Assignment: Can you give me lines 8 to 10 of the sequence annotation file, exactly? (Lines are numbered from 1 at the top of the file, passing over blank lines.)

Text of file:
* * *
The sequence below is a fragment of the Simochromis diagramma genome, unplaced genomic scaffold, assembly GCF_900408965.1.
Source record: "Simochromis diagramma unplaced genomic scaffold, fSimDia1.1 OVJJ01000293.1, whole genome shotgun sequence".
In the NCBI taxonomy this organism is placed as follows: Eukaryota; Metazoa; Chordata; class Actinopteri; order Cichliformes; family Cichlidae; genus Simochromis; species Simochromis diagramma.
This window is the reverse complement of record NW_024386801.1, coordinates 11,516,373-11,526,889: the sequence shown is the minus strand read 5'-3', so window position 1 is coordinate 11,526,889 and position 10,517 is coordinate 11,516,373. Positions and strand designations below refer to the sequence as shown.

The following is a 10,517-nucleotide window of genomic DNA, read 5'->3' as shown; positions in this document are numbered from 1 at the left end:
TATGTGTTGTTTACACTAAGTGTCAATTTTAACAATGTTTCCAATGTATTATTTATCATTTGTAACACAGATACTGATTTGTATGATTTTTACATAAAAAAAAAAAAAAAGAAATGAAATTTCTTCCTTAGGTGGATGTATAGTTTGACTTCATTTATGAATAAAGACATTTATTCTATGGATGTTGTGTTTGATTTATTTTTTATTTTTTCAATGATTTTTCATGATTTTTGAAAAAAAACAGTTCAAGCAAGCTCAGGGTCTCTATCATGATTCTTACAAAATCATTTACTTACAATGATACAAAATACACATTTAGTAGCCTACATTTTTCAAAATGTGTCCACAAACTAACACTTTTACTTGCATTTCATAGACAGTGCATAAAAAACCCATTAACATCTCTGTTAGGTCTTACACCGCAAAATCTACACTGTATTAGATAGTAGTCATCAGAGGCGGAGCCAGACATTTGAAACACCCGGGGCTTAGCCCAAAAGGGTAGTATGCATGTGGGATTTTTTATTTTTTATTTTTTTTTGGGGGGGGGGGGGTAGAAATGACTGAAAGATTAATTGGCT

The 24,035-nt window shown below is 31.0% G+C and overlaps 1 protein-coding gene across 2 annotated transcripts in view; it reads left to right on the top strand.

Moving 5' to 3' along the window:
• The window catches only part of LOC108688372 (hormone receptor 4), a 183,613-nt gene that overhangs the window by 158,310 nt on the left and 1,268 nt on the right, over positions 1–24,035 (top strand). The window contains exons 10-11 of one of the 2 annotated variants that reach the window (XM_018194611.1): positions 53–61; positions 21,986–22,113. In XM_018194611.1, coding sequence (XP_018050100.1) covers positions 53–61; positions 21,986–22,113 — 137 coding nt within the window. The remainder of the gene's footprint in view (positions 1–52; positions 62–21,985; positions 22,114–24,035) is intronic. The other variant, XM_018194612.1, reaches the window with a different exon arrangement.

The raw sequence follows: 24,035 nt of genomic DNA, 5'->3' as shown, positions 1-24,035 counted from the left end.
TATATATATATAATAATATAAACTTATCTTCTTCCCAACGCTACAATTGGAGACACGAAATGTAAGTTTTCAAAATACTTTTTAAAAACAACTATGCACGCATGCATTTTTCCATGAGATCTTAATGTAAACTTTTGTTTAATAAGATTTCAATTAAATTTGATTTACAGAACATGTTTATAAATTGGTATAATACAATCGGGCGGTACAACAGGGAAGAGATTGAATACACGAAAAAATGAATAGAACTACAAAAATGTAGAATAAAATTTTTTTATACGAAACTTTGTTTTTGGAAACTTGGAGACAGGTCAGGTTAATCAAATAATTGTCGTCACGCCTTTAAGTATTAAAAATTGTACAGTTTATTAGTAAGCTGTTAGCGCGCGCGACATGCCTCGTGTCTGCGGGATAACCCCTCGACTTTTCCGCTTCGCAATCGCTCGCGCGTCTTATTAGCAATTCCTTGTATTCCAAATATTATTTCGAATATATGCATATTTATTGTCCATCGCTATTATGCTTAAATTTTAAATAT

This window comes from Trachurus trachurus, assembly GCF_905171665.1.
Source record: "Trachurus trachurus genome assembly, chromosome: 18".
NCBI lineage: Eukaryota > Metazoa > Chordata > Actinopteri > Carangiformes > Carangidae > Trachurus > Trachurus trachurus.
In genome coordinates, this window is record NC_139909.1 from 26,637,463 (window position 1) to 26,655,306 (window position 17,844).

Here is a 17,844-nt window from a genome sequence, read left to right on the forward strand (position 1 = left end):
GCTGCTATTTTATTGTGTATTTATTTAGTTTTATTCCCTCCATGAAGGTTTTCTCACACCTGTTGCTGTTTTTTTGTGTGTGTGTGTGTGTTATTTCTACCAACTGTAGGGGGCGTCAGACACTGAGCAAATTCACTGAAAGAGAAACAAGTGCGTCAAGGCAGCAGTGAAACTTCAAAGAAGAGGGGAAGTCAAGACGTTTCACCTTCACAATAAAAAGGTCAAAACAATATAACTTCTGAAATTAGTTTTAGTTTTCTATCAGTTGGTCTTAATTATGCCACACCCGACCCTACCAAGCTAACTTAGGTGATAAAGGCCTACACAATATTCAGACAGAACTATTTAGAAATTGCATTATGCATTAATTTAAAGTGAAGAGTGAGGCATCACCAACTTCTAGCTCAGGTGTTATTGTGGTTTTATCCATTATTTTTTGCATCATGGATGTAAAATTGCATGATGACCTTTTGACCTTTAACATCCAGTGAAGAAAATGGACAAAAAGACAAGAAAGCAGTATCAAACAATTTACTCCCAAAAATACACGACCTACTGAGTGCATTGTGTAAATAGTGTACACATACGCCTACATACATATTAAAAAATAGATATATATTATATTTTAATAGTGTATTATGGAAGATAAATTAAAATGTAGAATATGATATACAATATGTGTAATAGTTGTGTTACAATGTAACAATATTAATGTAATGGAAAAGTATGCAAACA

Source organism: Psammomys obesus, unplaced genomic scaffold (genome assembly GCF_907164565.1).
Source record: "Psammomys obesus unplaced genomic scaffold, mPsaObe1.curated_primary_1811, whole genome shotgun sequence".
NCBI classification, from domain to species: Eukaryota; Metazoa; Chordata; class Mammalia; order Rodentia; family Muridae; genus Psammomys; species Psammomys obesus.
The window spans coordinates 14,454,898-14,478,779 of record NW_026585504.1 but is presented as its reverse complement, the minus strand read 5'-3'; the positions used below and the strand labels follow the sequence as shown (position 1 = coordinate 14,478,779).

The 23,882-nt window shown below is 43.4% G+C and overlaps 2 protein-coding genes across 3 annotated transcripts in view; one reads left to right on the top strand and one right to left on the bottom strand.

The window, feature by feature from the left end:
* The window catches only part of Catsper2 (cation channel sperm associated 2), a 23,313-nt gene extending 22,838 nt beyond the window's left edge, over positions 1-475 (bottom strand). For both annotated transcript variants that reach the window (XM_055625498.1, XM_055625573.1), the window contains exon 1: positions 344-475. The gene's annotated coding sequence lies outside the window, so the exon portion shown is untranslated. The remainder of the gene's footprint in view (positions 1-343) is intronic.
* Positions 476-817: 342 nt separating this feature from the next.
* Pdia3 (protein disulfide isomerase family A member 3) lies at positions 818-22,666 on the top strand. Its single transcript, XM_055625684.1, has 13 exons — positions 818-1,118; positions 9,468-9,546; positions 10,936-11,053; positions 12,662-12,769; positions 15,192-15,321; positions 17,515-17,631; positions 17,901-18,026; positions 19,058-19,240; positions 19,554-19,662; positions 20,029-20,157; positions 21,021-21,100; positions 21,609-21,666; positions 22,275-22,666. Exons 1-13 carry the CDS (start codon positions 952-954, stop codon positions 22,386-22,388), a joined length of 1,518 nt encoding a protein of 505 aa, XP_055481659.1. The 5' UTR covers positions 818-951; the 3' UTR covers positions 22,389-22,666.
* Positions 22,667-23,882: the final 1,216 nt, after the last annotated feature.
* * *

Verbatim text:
Moving 5' to 3' along the window:
• The window catches only part of LOC108688372 (hormone receptor 4), a 183,613-nt gene that overhangs the window by 158,310 nt on the left and 1,268 nt on the right, over positions 1–24,035 (top strand). The window contains exons 10-11 of one of the 2 annotated variants that reach the window (XM_018194611.1): positions 53–61; positions 21,986–22,113. In XM_018194611.1, coding sequence (XP_018050100.1) covers positions 53–61; positions 21,986–22,113 — 137 coding nt within the window. The remainder of the gene's footprint in view (positions 1–52; positions 62–21,985; positions 22,114–24,035) is intronic. The other variant, XM_018194612.1, reaches the window with a different exon arrangement.

The raw sequence follows: 24,035 nt of genomic DNA, 5'->3' as shown, positions 1-24,035 counted from the left end.